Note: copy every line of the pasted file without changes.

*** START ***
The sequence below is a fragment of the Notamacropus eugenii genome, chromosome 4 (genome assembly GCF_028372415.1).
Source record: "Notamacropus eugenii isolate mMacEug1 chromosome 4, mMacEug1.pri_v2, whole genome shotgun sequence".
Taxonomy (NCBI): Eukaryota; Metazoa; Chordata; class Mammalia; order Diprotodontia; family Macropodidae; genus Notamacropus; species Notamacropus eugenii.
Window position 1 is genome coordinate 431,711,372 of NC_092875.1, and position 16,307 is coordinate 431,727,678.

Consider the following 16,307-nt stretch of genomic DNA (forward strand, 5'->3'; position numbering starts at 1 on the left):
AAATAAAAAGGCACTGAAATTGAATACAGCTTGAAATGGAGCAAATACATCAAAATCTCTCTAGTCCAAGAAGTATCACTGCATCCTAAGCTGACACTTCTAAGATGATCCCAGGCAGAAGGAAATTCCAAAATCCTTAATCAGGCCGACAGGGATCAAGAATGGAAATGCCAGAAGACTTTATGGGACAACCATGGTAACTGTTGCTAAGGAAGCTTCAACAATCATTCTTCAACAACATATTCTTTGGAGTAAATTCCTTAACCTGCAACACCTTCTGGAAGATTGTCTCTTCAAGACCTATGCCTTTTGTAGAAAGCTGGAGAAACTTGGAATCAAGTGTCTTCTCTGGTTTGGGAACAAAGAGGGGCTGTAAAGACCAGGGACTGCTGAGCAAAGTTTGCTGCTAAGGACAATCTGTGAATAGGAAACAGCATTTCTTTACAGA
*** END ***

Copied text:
The sequence below is a fragment of the Notamacropus eugenii genome, chromosome 4 (genome assembly GCF_028372415.1).
Source record: "Notamacropus eugenii isolate mMacEug1 chromosome 4, mMacEug1.pri_v2, whole genome shotgun sequence".
Taxonomy (NCBI): Eukaryota; Metazoa; Chordata; class Mammalia; order Diprotodontia; family Macropodidae; genus Notamacropus; species Notamacropus eugenii.
Window position 1 is genome coordinate 431,711,372 of NC_092875.1, and position 16,307 is coordinate 431,727,678.

Consider the following 16,307-nt stretch of genomic DNA (forward strand, 5'->3'; position numbering starts at 1 on the left):
AAATAAAAAGGCACTGAAATTGAATACAGCTTGAAATGGAGCAAATACATCAAAATCTCTCTAGTCCAAGAAGTATCACTGCATCCTAAGCTGACACTTCTAAGATGATCCCAGGCAGAAGGAAATTCCAAAATCCTTAATCAGGCCGACAGGGATCAAGAATGGAAATGCCAGAAGACTTTATGGGACAACCATGGTAACTGTTGCTAAGGAAGCTTCAACAATCATTCTTCAACAACATATTCTTTGGAGTAAATTCCTTAACCTGCAACACCTTCTGGAAGATTGTCTCTTCAAGACCTATGCCTTTTGTAGAAAGCTGGAGAAACTTGGAATCAAGTGTCTTCTCTGGTTTGGGAACAAAGAGGGGCTGTAAAGACCAGGGACTGCTGAGCAAAGTTTGCTGCTAAGGACAATCTGTGAATAGGAAACAGCATTTCTTTACAGA